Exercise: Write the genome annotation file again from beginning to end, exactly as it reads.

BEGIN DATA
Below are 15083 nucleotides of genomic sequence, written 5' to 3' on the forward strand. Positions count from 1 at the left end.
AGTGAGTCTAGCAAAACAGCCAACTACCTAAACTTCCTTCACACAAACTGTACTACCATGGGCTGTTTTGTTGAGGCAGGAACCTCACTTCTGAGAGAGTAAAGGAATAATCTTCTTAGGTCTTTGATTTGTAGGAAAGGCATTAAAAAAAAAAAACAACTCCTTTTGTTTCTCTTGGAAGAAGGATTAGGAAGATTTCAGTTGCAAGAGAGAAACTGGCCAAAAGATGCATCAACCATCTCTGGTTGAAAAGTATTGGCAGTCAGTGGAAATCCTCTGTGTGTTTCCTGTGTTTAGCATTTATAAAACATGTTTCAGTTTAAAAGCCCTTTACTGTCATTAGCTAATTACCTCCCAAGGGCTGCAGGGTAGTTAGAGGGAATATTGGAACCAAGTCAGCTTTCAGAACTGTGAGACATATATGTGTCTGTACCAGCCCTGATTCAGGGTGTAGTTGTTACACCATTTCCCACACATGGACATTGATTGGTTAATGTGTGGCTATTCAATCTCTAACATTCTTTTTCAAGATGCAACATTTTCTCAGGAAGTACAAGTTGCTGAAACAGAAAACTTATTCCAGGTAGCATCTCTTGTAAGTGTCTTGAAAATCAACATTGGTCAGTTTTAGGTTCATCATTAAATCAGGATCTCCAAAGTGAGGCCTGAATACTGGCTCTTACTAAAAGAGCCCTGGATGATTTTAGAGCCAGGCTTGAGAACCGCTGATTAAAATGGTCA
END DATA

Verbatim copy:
Below are 15083 nucleotides of genomic sequence, written 5' to 3' on the forward strand. Positions count from 1 at the left end.
AGTGAGTCTAGCAAAACAGCCAACTACCTAAACTTCCTTCACACAAACTGTACTACCATGGGCTGTTTTGTTGAGGCAGGAACCTCACTTCTGAGAGAGTAAAGGAATAATCTTCTTAGGTCTTTGATTTGTAGGAAAGGCATTAAAAAAAAAAAACAACTCCTTTTGTTTCTCTTGGAAGAAGGATTAGGAAGATTTCAGTTGCAAGAGAGAAACTGGCCAAAAGATGCATCAACCATCTCTGGTTGAAAAGTATTGGCAGTCAGTGGAAATCCTCTGTGTGTTTCCTGTGTTTAGCATTTATAAAACATGTTTCAGTTTAAAAGCCCTTTACTGTCATTAGCTAATTACCTCCCAAGGGCTGCAGGGTAGTTAGAGGGAATATTGGAACCAAGTCAGCTTTCAGAACTGTGAGACATATATGTGTCTGTACCAGCCCTGATTCAGGGTGTAGTTGTTACACCATTTCCCACACATGGACATTGATTGGTTAATGTGTGGCTATTCAATCTCTAACATTCTTTTTCAAGATGCAACATTTTCTCAGGAAGTACAAGTTGCTGAAACAGAAAACTTATTCCAGGTAGCATCTCTTGTAAGTGTCTTGAAAATCAACATTGGTCAGTTTTAGGTTCATCATTAAATCAGGATCTCCAAAGTGAGGCCTGAATACTGGCTCTTACTAAAAGAGCCCTGGATGATTTTAGAGCCAGGCTTGAGAACCGCTGATTAAAATGGTCA